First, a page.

We are tired of police rhetoric, we want action now!


The Yuletide is here with us once again and as usual the Police Administration has started warning the public to stop the sale and distribution of fire crackers, popularly known as ‘knock out’.

According to the police, sometimes it is very difficult for them to differentiate between real gun fires and the sound made by ‘knock outs’ when detonated. They (police) have, therefore, threatened to arrest anyone who tries to use the product and those selling them to the public.

Looking at the fact that Ghana has just come out of the general election and some skirmishes are being reported from some parts of the country, it makes sense for the police to enforce the ban on the usage of the product, especially when the law enforcement agency has admitted that sometimes it is very difficult to differentiate the sound of fire crackers from that of a gun.

Indeed, some of the fire cracks, when detonated, sound like actual gun fire. Criminals can, therefore, use it to deceive the police when they want to commit crime. Besides, fire crackers can sometimes be dangerous when it is indiscriminately used. It could catch fire especially in homes that habour inflammatory material.

Those who have been following international news might have also heard about the explosions that had occurred in Mexico City, killing several people and injuring others. The enclave where the accident occurred harbours several plants that manufacture fire crackers.

Here in Ghana, fire crackers had caused preventable deaths in the past, including the burning of cars and vehicles. It was based on this that the police decided to enforce the laws banning the sale and distribution of fire crackers.

Regrettably, these fire crackers keep on flooding our markets when the yuletide approaches, with the police looking on helplessly. The Custom division of the Ghana Revenue Authority is also giving alibi that that it does know how the products get onto the Ghanaian market.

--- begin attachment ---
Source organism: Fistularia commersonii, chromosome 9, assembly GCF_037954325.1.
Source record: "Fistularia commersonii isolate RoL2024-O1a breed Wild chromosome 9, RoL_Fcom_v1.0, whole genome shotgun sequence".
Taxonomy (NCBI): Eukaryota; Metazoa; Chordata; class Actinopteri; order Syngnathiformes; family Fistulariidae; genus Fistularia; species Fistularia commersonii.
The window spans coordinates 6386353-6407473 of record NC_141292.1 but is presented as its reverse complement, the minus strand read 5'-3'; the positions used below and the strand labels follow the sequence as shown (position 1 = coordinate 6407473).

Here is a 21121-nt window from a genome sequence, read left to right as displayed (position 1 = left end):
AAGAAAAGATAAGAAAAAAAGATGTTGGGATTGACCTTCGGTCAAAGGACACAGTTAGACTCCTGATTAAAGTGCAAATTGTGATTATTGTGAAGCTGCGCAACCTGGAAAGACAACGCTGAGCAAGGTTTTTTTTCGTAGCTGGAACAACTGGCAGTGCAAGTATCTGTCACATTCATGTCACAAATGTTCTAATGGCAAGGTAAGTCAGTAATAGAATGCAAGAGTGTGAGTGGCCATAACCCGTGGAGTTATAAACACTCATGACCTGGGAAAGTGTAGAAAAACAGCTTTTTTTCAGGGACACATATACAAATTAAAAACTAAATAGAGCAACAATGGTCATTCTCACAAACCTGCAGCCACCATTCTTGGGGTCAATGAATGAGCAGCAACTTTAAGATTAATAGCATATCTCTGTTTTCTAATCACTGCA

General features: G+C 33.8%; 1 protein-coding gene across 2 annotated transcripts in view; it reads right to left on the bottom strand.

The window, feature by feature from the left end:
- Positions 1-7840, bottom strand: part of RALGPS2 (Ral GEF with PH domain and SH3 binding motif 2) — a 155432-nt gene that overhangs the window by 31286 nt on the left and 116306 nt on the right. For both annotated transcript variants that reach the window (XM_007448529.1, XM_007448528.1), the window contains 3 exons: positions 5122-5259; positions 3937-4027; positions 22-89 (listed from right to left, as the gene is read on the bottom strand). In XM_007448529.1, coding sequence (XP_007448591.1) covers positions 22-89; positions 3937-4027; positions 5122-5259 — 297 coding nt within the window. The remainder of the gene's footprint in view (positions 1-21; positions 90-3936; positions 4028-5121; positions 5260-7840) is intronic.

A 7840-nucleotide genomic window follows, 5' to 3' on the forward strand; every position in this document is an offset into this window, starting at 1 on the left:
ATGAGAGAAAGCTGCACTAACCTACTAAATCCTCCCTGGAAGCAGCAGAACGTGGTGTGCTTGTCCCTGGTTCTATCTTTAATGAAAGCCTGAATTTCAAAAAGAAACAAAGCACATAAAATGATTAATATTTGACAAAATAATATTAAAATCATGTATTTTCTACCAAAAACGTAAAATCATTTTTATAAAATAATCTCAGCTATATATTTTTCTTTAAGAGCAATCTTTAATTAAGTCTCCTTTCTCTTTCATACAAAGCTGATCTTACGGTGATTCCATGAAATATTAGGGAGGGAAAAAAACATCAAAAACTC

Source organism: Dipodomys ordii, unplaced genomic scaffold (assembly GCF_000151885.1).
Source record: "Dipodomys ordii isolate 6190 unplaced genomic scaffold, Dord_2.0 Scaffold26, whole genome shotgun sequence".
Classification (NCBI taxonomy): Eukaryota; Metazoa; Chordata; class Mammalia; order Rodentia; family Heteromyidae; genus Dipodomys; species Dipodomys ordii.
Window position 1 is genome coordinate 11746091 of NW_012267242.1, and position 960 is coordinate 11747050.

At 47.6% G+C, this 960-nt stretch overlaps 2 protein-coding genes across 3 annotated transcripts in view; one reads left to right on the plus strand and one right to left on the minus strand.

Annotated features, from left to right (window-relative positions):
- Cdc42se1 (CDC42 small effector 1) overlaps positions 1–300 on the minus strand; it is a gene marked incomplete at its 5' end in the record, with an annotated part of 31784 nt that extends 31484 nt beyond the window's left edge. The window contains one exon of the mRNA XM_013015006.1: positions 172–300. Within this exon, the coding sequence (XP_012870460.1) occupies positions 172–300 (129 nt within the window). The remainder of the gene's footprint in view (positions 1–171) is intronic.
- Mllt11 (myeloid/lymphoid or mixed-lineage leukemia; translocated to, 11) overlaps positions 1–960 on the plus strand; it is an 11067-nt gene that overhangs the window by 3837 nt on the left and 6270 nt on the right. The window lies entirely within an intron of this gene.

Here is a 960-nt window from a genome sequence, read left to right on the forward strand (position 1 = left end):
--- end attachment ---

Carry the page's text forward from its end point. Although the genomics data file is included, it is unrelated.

According to their Public Relations unit, containers coming through our ports are well scrutinized and that they do not know how the importers of the fire crackers get the products onto the market.

The Chronicle finds it difficult to understand the failure of the police to fully enforce the laws by arresting those breaking them and the excuse being given by the GRA.

If the police really want to enforce the laws prohibiting the importation of the fire crackers, they could have gone to the various markets and arrest the traders, who would then lead them to the source of their supply of the products. But this has never been done, save the usual warning to the public, which is not helping to address the situation.

On the part of the custom division of the GRA, the excuse they are giving does not hold water. Indeed, if The Chronicle is to accept it hook line and sinker, it would mean that anyone who wants to bring even guns to cause confusion in the country can easily do so without being detected by them.

Yes, smuggling cannot totally be eliminated in Ghana, but to suggest that these fire crackers are brought through unapproved routes into the country is a complete indictment on the GRA.

There is no way the GRA can convince us that some of these fire crackers are not imported either through the Tema Port or Kotoka International Airport.

The Chronicle is, therefore, calling on the police in particular to be up and doing or shut up and stop disturbing our ear drums about the ban that has been imposed on the importation of the products. Ghanaians are tired of their rhetoric – what they want now is action.


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